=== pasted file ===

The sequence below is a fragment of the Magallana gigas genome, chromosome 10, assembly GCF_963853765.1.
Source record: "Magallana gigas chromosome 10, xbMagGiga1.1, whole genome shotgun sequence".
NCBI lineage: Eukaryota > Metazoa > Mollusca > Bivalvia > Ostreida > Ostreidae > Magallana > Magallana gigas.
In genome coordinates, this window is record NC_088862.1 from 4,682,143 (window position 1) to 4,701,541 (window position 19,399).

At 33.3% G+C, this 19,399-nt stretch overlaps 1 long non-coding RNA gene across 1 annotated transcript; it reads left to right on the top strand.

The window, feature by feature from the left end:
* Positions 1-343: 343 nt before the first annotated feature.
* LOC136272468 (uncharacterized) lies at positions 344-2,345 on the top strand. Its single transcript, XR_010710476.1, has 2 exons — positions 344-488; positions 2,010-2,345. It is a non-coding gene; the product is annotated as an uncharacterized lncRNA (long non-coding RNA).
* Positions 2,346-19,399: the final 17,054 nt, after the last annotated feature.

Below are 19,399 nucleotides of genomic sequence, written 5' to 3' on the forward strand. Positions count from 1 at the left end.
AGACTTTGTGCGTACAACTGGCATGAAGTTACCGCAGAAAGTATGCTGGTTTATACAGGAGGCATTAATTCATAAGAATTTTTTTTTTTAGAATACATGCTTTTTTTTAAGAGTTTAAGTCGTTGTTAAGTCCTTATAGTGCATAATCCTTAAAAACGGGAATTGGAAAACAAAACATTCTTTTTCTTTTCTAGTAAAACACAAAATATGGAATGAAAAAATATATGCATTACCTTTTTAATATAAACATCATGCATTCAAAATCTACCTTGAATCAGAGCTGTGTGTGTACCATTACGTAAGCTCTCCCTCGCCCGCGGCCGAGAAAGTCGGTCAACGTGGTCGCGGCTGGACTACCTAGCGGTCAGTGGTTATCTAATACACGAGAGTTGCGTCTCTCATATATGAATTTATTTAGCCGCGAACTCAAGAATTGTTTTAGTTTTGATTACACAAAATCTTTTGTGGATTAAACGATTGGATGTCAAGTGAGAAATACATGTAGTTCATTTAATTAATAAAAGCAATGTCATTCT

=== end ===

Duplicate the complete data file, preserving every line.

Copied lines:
The sequence below is a fragment of the Magallana gigas genome, chromosome 10, assembly GCF_963853765.1.
Source record: "Magallana gigas chromosome 10, xbMagGiga1.1, whole genome shotgun sequence".
NCBI lineage: Eukaryota > Metazoa > Mollusca > Bivalvia > Ostreida > Ostreidae > Magallana > Magallana gigas.
In genome coordinates, this window is record NC_088862.1 from 4,682,143 (window position 1) to 4,701,541 (window position 19,399).

At 33.3% G+C, this 19,399-nt stretch overlaps 1 long non-coding RNA gene across 1 annotated transcript; it reads left to right on the top strand.

The window, feature by feature from the left end:
* Positions 1-343: 343 nt before the first annotated feature.
* LOC136272468 (uncharacterized) lies at positions 344-2,345 on the top strand. Its single transcript, XR_010710476.1, has 2 exons — positions 344-488; positions 2,010-2,345. It is a non-coding gene; the product is annotated as an uncharacterized lncRNA (long non-coding RNA).
* Positions 2,346-19,399: the final 17,054 nt, after the last annotated feature.

Below are 19,399 nucleotides of genomic sequence, written 5' to 3' on the forward strand. Positions count from 1 at the left end.
AGACTTTGTGCGTACAACTGGCATGAAGTTACCGCAGAAAGTATGCTGGTTTATACAGGAGGCATTAATTCATAAGAATTTTTTTTTTTAGAATACATGCTTTTTTTTAAGAGTTTAAGTCGTTGTTAAGTCCTTATAGTGCATAATCCTTAAAAACGGGAATTGGAAAACAAAACATTCTTTTTCTTTTCTAGTAAAACACAAAATATGGAATGAAAAAATATATGCATTACCTTTTTAATATAAACATCATGCATTCAAAATCTACCTTGAATCAGAGCTGTGTGTGTACCATTACGTAAGCTCTCCCTCGCCCGCGGCCGAGAAAGTCGGTCAACGTGGTCGCGGCTGGACTACCTAGCGGTCAGTGGTTATCTAATACACGAGAGTTGCGTCTCTCATATATGAATTTATTTAGCCGCGAACTCAAGAATTGTTTTAGTTTTGATTACACAAAATCTTTTGTGGATTAAACGATTGGATGTCAAGTGAGAAATACATGTAGTTCATTTAATTAATAAAAGCAATGTCATTCT